Though I’ve never owned a yacht, I’ve always liked sailing, especially in small dinghies. This comes from my early teenage years, when I was lucky enough to spend summer weekends as a forward hand with a couple of school friends. Hobart is the perfect place for sailing, with its large river estuary and regular southerly sea breezes blowing up the River Derwent. There are plenty of clubs scattered around the bays and points, and the one I joined was the Sandy Bay Sailing Club.
My first sailing experience was with David Buckley in an International Cadet, a basic little boat that was well suited to beginners, which both of us were. To join, I had to obtain a Safe Swimmer Certificate, which was a challenge as I wasn’t much good at swimming at the time. That was just as well, as during one of the first races we entered, we ‘bottled (turned over) some distance out in the Derwent. David scrambled onto the centreboard and managed to pull the yacht upright, but the wind took the sails and off he sped away from me. Lacking the skills to get back to me, I was left floating for some time (yes, we wore life jackets) until one of the club pickup boats rescued me. This incident was the only mention we received at the annual prize-giving evening, where we failed to have our sailing prowess acknowledged in terms of trophies or ribbons.
It was fun, but I always looked on rather enviously at the dinghy raced by more able sailors, the Rainbow. It’s a skiff, flat-bottomed and nippy, capable of much more speed than the Cadet via a combination of shape and sail area. And, to top it off, the forward hand wore a harness for a trapeze, attached high on the mast. It enabled the forward hand to stand on the gunwale, stretching far out to provide balance in strong winds. It looked so much fun!
Then one day, during the school summer holidays, I was with a group of friends on Sandy Bay beach. One of the club’s more able young sailors, Chris Tennant, had his Rainbow out in the river. It was blowing hard, well over the 20 knots that normally would mean that races be called off. As it was mid-week, there were no officials around to enforce the rule. We watched with interest, as the rainbow was careening at speed across the river, with the mast bent alarmingly with the strong forces at work. At the time, aluminium spars were only just emerging (this was the 1960s), and Chris’ boat had the old wooden spars and spinnaker pole.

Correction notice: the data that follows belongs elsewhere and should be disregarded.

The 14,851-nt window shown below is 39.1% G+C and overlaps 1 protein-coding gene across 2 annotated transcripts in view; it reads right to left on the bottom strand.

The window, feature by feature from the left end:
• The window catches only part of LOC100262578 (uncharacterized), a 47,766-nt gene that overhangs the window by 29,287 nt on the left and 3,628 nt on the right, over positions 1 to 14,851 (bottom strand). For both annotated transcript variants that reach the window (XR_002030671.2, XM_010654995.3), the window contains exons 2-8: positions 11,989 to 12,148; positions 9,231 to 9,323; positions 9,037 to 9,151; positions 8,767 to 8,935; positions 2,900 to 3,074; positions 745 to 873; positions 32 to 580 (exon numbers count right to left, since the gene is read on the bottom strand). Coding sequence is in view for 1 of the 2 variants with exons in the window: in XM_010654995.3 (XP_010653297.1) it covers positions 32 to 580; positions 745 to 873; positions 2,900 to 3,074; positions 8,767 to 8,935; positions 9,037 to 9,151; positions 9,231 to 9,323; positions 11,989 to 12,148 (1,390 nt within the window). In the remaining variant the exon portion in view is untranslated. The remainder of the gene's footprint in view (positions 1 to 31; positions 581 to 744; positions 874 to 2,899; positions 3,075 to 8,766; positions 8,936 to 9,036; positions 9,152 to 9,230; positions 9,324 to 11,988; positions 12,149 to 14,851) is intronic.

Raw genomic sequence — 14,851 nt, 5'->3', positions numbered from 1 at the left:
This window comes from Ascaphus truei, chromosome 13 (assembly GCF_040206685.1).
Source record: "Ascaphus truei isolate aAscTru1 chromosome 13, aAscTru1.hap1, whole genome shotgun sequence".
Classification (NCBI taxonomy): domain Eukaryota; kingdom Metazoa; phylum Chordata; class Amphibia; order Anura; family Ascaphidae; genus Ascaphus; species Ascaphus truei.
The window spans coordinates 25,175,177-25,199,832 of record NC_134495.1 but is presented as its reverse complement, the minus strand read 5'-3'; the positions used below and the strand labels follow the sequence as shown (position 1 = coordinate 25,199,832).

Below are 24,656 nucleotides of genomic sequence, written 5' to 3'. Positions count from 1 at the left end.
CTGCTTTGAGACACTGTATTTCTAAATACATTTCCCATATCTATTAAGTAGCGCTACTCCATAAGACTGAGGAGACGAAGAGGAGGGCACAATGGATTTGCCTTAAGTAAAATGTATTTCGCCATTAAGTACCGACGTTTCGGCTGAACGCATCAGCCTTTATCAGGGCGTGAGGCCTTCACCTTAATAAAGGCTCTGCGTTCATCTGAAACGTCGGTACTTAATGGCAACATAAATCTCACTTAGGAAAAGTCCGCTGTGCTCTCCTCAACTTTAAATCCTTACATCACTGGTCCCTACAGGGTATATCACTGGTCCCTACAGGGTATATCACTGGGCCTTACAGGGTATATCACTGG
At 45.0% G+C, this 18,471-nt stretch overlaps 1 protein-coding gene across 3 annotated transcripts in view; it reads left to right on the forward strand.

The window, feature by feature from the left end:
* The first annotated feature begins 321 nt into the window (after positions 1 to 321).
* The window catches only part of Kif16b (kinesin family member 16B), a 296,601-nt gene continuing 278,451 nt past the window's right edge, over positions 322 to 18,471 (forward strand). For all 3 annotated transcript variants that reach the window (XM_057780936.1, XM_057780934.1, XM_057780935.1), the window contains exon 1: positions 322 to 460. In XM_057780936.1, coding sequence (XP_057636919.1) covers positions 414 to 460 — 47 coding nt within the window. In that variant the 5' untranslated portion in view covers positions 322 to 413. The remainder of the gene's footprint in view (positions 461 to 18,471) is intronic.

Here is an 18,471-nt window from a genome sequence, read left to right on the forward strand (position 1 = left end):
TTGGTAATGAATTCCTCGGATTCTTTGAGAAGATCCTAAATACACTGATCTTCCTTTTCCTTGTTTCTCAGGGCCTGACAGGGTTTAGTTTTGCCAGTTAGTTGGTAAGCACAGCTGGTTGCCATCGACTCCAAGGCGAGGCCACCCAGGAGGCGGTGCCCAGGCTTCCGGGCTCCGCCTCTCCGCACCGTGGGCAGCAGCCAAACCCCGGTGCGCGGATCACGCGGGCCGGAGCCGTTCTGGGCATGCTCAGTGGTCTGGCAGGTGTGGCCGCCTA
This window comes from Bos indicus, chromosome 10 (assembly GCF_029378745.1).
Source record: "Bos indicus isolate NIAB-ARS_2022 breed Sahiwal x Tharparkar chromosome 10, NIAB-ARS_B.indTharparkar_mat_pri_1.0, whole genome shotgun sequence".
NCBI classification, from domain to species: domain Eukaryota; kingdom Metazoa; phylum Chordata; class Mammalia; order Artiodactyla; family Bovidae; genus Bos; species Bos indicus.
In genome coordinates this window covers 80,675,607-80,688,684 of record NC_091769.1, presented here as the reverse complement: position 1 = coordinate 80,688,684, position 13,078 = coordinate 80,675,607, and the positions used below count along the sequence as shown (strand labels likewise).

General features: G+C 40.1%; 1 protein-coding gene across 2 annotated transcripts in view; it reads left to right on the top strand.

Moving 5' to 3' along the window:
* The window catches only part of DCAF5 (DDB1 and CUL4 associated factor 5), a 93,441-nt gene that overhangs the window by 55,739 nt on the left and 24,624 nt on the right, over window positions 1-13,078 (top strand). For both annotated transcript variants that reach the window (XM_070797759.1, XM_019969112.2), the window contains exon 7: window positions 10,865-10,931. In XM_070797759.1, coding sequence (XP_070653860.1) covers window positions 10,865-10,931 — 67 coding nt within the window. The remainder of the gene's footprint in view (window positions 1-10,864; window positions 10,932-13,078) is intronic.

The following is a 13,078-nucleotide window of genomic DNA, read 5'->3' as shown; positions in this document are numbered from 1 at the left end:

After a while they came in to the beach, and Chris asked whether anyone else wanted a turn. I jumped at the chance, and for the first time donned the trapeze harness. Chris manoeuvred the yacht out into the shallow water where I got it, and then he followed and instructed me on managing the jib while he took the mainsail and tiller. We headed out into the river across and slightly into the wind which was blowing hard up the river. As we tacked, Chris explained how to work the trapeze. I clicked it on and pushed out with my feet on the gunwale as I kept the jib sheet tight. The trick was to keep the leading leg stiff and bend the trailing leg to maintain stability.
The video below contains historical footage of Rainbows. It’s mostly in calm waters, though if you jump to about the four minute mark you’ll see some trapeze work in heavier weather.
The Derwent is wide at this part of the estuary, probably three or four kilometres. We went at least half-way across before Chris turned up into the wind ready for the fast run back to the beach. As well as the jib (which could be cleated), my task on the way back was to set and control the spinnaker. As we’d be heading mostly across the wind rather than with it directly behind us, we set a ‘shy’ spinnaker, meaning that the pole was set close to the forward stay. That way, the spinnaker became a second jib, providing plenty of power to maximise speed. Chris said to keep it fully set at all times (i.e. keep the spinnaker sheet tight) and he would control the yacht with tiller and main sheet. As final step to help us ‘fly’, Chris raised the centreboard.
And fly we did. The little yacht (12 feet 6 inches long – about 3.8 metres) took off in the strong wind. I was at full stretch on the trapeze, back arched to maximise the counterbalancing effect. We skimmed across the waves like a surfboard, everything humming as the rigging was strained to its limits. The feeling was of being right at the limit of control, and one mistake would see us bottle spectacularly. It was quite the most exhilarating feeling I had ever experienced, and I still remember it well, some 55 years later.
All too soon it was over, and we were back at the beach. I rushed back to my friends, grinning insanely and announcing that it had been better than sex. “How would you know, Murphy”, quipped Toby Thorp, “you’ve never had it!”
I kept sailing for a couple of years or so after that, with another friend, James Oakham, who luckily had a Rainbow. During summer we raced in the weekend at at the annual regatta, where we came second (our best ever result). Jamie even gave me a turn a helming from time to time, as once a year there would be a forward hands race, where we swapped places for the occasion.
During the intervening decades I’ve had the occasional opportunity to sail small dinghies, including Hobie Cats and similar when on beach holidays. And while living in Hong Kong, my old nautical friend Nic Robinson would on occasion take me out on one of the club boats at the Hebe Haven Yacht Club in Sai Kung. Hopefully I’ll get another chance or two …